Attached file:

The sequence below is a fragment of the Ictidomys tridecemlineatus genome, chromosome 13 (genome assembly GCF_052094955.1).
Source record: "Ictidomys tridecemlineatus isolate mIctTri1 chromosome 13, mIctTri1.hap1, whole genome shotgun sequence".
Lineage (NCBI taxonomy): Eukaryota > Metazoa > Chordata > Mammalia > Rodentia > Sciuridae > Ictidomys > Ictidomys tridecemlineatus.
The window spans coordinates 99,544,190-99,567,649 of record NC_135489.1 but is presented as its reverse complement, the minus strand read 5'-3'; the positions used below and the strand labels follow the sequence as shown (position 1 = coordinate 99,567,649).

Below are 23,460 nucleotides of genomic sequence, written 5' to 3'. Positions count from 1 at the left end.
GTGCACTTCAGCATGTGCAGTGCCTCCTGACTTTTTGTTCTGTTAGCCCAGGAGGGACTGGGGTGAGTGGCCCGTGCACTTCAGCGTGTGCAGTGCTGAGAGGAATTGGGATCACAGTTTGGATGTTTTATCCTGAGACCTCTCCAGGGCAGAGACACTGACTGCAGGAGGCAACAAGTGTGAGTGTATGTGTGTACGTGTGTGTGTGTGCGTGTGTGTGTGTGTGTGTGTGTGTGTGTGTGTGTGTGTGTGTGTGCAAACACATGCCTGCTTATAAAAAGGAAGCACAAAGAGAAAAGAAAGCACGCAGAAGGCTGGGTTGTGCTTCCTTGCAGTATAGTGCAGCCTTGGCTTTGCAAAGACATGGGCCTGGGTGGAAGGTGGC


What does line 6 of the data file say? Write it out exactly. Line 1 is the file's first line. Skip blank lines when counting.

GTGCACTTCAGCATGTGCAGTGCCTCCTGACTTTTTGTTCTGTTAGCCCAGGAGGGACTGGGGTGAGTGGCCCGTGCACTTCAGCGTGTGCAGTGCTGAGAGGAATTGGGATCACAGTTTGGATGTTTTATCCTGAGACCTCTCCAGGGCAGAGACACTGACTGCAGGAGGCAACAAGTGTGAGTGTATGTGTGTACGTGTGTGTGTGTGCGTGTGTGTGTGTGTGTGTGTGTGTGTGTGTGTGTGTGTGTGTGTGCAAACACATGCCTGCTTATAAAAAGGAAGCACAAAGAGAAAAGAAAGCACGCAGAAGGCTGGGTTGTGCTTCCTTGCAGTATAGTGCAGCCTTGGCTTTGCAAAGACATGGGCCTGGGTGGAAGGTGGC